As in many OECD member countries, influenza pandemic management plans have evolved in response to the different strains that have emerged since 2005. ERPs were drawn up in response to avian influenza (H5N1) in 2005. The H1N1 pandemic (2009) gave Luxembourg the opportunity to implement part of its influenza pandemic plan. The Ebola ERP was developed in response to the 2014-2015 West African Ebola outbreak (Government of Luxembourg, 2022[8]). Although the Luxembourg health authorities sought to learn from the 2009 H1N1 pandemic and the Middle East respiratory syndrome (MERS), Severe acute respiratory syndrome (SARS) and Ebola epidemics, the lessons learned from these events were not formally incorporated into the influenza pandemic ERP (Government of Luxembourg, 2006[9]). Generally speaking, among OECD member countries, those that were actually exposed to SARS, like Canada, and MERS, like Korea, were better prepared at the beginning of the pandemic. In Luxembourg, the lessons learned from the H1N1 pandemic and the Ebola epidemic were however useful in complementing, as at February 2020, existing scientific knowledge on COVID-19 and the arsenal of measures to combat the virus. Given the uncertainty of the situation and considering that Luxembourg airport could be a potential entry point for a virus circulating in certain parts of the world, it was decided, for example, to implement control, alert and monitoring measures at the airport and for operators, inspired by the measures put in place at the time of the Ebola epidemic.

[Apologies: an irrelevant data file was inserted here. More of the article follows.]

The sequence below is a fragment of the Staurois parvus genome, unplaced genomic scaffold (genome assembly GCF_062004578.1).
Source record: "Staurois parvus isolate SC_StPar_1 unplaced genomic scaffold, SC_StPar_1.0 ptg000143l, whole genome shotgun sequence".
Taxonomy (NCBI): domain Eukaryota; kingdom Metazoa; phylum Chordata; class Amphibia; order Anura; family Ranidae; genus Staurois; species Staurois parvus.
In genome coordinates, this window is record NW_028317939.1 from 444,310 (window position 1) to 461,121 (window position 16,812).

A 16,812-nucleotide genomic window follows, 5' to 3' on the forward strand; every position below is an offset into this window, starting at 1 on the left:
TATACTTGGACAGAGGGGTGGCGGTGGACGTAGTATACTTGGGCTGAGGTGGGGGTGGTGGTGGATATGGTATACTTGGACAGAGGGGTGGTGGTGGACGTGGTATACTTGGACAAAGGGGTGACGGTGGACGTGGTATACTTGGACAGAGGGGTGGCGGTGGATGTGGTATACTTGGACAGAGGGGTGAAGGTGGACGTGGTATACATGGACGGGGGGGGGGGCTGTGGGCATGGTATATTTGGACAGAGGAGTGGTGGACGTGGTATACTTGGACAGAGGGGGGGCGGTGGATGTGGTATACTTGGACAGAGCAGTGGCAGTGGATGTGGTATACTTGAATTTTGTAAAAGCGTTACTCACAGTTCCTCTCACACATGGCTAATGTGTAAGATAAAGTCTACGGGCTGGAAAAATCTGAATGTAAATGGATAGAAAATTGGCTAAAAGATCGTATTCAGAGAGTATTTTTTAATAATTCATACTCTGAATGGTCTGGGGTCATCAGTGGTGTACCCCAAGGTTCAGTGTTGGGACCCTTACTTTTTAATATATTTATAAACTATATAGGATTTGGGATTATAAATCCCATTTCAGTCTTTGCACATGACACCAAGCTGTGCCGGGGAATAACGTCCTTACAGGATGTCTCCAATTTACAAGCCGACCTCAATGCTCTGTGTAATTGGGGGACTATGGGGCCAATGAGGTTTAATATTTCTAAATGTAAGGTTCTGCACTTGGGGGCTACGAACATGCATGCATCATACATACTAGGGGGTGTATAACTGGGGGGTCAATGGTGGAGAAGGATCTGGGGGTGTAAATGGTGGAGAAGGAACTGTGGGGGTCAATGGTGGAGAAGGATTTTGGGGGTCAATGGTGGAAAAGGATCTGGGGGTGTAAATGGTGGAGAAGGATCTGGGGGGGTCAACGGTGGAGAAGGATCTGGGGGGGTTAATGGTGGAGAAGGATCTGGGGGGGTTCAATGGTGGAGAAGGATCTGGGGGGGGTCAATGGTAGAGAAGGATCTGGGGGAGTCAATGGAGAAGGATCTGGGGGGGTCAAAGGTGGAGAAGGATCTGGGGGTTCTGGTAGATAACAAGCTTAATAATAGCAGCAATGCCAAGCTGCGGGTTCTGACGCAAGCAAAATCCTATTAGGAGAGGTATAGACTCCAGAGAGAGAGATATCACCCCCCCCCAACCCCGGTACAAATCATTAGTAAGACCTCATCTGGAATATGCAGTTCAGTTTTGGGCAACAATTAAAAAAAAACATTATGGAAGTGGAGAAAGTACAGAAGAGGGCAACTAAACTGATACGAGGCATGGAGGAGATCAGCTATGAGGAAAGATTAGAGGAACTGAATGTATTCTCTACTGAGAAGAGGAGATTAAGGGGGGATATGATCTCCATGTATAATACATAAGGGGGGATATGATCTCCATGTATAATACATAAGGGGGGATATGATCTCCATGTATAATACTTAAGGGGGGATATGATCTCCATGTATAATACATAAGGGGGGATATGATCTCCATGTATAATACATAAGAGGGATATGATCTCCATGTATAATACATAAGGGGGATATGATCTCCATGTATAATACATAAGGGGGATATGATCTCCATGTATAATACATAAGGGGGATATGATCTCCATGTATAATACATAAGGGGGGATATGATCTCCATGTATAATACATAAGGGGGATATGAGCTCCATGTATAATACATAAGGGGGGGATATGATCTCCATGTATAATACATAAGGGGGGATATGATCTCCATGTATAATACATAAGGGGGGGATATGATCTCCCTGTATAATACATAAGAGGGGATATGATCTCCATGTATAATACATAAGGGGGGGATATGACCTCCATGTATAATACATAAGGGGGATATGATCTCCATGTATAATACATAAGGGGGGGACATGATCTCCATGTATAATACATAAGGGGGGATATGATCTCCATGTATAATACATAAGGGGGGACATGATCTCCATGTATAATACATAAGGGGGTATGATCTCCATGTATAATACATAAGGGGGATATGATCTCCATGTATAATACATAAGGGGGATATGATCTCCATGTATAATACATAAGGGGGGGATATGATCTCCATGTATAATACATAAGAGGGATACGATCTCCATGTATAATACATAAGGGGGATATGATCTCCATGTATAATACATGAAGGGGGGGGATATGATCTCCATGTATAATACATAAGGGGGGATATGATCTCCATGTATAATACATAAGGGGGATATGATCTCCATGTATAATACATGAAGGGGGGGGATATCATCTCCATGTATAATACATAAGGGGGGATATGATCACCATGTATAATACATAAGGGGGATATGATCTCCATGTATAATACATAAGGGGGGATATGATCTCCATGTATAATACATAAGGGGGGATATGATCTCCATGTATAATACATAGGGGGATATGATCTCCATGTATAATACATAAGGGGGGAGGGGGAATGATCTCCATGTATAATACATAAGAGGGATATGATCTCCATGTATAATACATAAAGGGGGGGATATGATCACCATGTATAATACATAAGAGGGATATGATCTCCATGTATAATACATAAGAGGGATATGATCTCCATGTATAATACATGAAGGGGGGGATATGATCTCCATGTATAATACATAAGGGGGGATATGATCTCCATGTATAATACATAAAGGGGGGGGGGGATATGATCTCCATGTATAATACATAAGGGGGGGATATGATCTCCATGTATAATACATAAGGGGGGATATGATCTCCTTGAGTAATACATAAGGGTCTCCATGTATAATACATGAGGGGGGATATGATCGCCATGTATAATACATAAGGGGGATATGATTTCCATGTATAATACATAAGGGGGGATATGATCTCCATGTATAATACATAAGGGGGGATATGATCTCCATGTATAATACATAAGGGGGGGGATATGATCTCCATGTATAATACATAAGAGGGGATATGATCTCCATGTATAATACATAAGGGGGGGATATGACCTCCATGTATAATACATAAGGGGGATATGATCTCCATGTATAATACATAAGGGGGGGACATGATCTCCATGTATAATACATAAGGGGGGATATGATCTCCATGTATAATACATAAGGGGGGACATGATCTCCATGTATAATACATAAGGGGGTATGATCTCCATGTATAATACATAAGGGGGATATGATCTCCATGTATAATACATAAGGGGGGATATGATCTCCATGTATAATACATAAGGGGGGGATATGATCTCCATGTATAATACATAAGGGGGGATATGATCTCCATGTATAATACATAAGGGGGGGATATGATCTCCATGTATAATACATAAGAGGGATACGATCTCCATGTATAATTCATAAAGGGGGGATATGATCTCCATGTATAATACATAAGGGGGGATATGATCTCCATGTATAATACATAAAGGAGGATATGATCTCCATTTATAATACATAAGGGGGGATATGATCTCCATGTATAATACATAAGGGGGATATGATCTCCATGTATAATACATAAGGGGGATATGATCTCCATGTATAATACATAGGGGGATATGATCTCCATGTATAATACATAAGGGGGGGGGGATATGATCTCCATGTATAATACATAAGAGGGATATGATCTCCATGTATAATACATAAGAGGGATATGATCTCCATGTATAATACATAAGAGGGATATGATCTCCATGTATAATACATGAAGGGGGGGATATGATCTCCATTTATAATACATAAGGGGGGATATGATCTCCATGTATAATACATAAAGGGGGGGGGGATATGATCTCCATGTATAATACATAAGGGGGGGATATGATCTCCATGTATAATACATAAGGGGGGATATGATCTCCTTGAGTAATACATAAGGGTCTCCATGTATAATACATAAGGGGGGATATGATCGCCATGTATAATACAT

It is worth noting that while the MERS coronavirus (MERS-CoV) outbreak in 2012 did not impact Luxembourg, it did encourage other more affected countries, like Korea, to learn important lessons that proved to be very beneficial to their management of the COVID-19 pandemic (see Box 2.2 below).

Luxembourg should consider implementing a process to systematically review its emergency preparedness and response plans to ensure that they are kept up to date and that the lessons learned from exercises, national and international crises, and near misses are all incorporated into response plans on an ongoing basis.

To learn the lessons of the COVID-19 crisis, Luxembourg should strive to build on its risk assessment and strategic foresight capacities to identify future risks, going beyond risks similar to COVID-19, to ensure that the lessons learned are applied to the full range of risks facing the country.

The Open-ended Intergovernmental Expert Working Group on Indicators and Terminology relating to Disaster Risk Reduction defines preparedness as follows: